Yakshagana has influenced me greatly during my childhood. My cousins and I have spent entire night watching different stories from Indian mythology enacted in this folk art form. While the story and the performance enthralled us, I was particularly interested in the costume. How each character had their own identity and how the costume helped define that. So to paint a Yakshagana character was always in my mind.
I started looking at different pictures to choose a character from Indian mythology and Hanuman was the most appealing with a green face, golden crown decorated with pearl. So picking the subject was not difficult at all.
On the first day, I was surprised how quickly I completed the face.
But then a second day that attempted the crown failed miserably. I simply did not want to continue. My Guru always told me that no matter what I paint, I must always add something creative and unique from my end. And with this painting, I had no other choice than making Hanuman of a yakshagana look like how he does. Cornering myself to a dead end, the painting stood still for almost 3 months with nowhere to go.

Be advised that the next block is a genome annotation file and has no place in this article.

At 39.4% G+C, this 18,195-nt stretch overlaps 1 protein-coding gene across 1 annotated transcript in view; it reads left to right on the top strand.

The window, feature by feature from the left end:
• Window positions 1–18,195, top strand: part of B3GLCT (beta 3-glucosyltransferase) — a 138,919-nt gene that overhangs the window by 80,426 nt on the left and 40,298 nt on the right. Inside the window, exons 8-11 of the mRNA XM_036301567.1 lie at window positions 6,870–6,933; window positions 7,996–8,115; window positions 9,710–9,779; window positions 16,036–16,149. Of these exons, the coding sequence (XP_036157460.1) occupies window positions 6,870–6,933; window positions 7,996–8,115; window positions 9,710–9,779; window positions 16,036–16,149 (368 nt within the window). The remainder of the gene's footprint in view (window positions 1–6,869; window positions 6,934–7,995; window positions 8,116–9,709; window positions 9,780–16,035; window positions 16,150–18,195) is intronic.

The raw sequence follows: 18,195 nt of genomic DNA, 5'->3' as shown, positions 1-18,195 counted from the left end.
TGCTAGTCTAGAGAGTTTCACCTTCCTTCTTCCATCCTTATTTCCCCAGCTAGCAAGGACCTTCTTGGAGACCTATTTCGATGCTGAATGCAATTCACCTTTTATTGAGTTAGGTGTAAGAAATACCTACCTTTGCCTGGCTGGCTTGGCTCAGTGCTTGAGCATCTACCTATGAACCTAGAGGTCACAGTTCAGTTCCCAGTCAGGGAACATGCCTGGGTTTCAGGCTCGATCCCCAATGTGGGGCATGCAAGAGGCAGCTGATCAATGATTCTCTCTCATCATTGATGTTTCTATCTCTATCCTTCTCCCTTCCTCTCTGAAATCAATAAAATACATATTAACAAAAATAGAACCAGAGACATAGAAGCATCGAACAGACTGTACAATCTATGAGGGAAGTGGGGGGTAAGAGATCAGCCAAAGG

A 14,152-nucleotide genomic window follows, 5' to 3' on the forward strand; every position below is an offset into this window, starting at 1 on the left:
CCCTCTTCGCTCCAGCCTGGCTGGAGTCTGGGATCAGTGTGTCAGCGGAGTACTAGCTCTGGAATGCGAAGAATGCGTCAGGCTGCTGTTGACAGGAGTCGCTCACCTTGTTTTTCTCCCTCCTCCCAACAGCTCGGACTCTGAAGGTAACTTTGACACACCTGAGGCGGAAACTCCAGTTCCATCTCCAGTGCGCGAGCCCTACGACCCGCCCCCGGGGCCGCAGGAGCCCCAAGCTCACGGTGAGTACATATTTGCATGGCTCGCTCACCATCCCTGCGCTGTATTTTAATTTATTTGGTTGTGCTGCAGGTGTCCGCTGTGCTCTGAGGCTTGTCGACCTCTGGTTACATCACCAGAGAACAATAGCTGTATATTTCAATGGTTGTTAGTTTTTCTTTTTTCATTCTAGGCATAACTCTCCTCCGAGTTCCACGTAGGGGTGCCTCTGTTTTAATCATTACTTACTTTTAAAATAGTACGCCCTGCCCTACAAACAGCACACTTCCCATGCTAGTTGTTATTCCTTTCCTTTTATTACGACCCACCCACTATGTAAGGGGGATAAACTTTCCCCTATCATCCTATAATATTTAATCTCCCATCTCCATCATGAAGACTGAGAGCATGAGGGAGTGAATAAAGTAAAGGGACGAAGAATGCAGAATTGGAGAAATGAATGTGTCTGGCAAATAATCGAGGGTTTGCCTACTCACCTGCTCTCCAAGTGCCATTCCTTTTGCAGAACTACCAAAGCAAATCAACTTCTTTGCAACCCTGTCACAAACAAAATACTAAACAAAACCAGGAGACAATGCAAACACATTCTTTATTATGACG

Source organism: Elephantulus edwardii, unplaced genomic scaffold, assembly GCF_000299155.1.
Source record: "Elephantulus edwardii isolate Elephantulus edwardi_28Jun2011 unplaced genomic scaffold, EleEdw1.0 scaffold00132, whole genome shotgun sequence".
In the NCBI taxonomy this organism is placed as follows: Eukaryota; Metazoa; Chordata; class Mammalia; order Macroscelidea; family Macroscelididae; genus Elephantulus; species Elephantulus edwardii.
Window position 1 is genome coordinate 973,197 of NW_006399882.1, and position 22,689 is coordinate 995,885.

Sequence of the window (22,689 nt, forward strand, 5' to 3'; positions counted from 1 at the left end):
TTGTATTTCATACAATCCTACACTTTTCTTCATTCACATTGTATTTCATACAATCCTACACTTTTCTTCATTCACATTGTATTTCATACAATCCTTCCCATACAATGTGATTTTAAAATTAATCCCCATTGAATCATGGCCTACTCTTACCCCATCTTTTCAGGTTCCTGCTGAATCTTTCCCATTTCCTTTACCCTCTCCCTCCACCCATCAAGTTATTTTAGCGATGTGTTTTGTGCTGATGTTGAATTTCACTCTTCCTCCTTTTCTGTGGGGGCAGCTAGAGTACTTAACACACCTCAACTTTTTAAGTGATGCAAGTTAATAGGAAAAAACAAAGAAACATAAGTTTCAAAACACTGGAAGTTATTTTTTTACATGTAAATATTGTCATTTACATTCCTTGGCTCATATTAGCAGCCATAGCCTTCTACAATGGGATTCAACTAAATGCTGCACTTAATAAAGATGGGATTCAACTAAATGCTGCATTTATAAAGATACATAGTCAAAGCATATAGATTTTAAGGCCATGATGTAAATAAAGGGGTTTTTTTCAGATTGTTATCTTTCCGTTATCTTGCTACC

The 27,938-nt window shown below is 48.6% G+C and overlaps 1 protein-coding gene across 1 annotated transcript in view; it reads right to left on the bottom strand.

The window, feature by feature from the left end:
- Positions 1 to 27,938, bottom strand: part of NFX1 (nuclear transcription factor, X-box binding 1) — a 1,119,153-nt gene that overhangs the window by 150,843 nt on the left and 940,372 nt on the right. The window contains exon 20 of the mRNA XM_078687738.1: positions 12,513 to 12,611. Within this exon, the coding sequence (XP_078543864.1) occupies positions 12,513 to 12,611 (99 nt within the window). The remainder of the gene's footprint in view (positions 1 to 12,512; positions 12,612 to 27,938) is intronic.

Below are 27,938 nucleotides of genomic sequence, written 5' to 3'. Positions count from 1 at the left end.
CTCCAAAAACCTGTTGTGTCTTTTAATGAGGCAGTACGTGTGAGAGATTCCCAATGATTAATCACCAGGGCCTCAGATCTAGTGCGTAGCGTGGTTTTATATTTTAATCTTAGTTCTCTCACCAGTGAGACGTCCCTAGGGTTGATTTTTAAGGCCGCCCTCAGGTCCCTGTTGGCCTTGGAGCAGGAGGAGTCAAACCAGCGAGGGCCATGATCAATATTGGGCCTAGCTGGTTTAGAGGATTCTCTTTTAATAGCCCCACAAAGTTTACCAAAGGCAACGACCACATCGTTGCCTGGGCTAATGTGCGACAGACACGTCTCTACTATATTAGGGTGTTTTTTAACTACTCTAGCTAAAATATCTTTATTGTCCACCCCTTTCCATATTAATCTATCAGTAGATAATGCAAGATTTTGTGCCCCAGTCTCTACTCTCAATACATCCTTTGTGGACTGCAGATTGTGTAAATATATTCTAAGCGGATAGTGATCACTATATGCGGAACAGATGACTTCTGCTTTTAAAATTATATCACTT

My first thought was to add a story. Include Sita in Ashoka Vatika in one side and Rama on the other side. But space was a constraint. So with no motivation to proceed, the painting waited there on my easel for the moment to arrive.
And the moment arrived with my friends, Aditya and Parag. At my place, when we were discussing the painting, Parag mistook the yellow patch made for crown to be feathers. While recollecting a joke, he made a very funny comment. After they left, as I watched the painting, Parag's subtle humour hit me and I decided to replace the crown with feathers.
Not only because it was different from the costume, but for the fact that it would better define the character. Feathers made him appear more part of the forest; made him look more vibrant and lively and allowed me to present him more as a human than an ape.
And the expression conveys his most distinctive characteristic - Bakthi, meaning devotion; Devotion towards Lord Rama.